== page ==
In the experiments, each epoch was considered independently. Therefore, temporal correlation among epochs has not been exploited. The temporal correlation can be achieved by using a recurrent neural network (RNN), such as long short-term memory (LSTM), but this is left to future work.
The ML algorithm has been implemented as a neural network using Tensorflow. The neural network architecture is reported in Figure 3, showing an example with four layers, where the last one is fully connected, with three neurons (one for each direction of the coordinate system) and without activation, which provides the error estimation per component. Using a single ML model for all three components simultaneously (multi-target regression) allows capturing the correlations among the components. The algorithm can be tuned to work in different configurations. For instance, in the experiment with smartphone data, only the horizontal errors have been considered, leading to a final layer with only 2 neurons.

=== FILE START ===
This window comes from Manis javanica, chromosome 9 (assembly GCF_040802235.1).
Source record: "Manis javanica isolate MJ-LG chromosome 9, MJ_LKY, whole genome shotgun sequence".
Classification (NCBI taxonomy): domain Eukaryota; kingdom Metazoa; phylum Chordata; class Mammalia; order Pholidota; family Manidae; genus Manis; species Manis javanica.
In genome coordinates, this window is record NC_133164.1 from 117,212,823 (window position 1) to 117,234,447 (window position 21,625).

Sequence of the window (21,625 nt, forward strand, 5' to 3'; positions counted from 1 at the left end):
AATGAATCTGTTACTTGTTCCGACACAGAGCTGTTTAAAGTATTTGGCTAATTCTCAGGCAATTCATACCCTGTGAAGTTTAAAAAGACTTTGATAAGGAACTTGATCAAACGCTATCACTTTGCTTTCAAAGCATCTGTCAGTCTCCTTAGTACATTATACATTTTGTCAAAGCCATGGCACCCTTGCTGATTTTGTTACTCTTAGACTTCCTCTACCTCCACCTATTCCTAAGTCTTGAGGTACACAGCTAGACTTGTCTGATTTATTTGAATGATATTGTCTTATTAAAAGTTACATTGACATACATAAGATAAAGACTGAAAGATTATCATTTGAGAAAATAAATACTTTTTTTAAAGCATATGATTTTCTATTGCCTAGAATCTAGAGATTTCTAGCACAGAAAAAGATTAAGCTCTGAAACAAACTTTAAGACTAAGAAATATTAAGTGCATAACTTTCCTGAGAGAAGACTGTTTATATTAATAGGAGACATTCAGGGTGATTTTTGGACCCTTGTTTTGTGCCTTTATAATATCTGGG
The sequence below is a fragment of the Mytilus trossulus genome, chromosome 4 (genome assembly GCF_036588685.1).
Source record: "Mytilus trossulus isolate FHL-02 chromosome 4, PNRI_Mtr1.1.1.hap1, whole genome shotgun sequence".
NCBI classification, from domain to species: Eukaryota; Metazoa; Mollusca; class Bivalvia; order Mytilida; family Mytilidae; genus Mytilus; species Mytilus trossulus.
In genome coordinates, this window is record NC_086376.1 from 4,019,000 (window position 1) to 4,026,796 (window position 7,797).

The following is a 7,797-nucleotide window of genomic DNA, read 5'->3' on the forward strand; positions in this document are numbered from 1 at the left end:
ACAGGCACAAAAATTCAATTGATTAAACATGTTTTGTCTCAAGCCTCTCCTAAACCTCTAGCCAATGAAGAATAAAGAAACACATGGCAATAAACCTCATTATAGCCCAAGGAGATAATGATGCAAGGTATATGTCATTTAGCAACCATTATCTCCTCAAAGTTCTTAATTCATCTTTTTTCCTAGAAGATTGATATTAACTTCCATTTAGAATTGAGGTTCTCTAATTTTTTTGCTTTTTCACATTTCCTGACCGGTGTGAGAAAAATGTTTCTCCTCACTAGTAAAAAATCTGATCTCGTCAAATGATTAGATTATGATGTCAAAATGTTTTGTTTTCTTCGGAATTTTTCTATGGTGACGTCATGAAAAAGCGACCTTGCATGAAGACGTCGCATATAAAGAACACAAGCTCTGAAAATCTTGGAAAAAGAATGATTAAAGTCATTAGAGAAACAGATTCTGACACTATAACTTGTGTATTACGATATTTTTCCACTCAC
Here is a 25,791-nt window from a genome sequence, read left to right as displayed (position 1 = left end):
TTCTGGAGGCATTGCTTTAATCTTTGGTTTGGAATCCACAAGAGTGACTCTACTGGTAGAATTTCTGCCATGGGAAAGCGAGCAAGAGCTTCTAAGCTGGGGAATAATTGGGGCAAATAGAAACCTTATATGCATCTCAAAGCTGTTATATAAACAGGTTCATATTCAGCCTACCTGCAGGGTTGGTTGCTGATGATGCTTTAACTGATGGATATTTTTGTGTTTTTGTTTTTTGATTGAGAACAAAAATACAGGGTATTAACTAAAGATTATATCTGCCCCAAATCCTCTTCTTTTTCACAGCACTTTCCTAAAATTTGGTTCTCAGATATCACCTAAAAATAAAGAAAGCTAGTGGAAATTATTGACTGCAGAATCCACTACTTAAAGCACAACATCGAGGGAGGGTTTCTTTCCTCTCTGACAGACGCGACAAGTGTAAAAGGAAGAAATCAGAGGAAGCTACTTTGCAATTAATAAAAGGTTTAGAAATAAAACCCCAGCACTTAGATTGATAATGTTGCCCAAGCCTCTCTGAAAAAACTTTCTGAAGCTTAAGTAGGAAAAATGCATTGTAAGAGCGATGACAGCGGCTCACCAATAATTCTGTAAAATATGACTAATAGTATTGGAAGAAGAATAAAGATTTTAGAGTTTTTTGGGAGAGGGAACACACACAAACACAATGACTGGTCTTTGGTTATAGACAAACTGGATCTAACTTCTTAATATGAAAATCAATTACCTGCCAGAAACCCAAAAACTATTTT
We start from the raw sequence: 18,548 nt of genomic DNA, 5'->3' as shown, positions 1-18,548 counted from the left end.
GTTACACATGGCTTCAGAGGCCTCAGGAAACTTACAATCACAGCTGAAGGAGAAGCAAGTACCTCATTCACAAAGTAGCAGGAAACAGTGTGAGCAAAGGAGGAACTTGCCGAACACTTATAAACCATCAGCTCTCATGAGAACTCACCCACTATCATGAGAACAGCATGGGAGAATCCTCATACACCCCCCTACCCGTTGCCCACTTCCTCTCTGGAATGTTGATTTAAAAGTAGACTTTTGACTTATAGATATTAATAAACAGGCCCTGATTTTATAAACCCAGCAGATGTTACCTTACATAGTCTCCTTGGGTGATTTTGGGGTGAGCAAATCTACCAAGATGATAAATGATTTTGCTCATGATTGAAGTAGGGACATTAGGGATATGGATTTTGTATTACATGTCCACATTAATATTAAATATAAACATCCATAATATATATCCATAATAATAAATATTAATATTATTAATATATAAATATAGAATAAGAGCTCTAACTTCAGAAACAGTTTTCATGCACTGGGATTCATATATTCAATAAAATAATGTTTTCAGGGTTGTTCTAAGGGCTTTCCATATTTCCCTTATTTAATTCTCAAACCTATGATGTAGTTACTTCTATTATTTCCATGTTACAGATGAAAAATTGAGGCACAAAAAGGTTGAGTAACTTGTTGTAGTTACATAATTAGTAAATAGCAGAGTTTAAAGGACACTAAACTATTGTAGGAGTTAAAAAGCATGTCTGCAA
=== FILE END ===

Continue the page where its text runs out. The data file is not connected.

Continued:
For the proof of concept, a neural network with six layers of respectively [2048, 2048, 512, 256, 32, 3] units was used. Each layer is followed by a rectified linear unit (ReLU) activation function. Limited optimizations of the neural network and of the training phase have been performed.
Within each dataset, 70% was used for training, 15% for validation, and 15% for testing. Figure 5, Figure 6 and Figure 8 show the results of the tests (taken from a random 15% of the dataset never presented to the ML model during training and validation), comparing the cumulative distribution function (CDF) of the positioning error with regard to the reference trajectory before and after the ML algorithm application on the PVT solution. Notably, the ML algorithm effectively improves the positioning accuracy.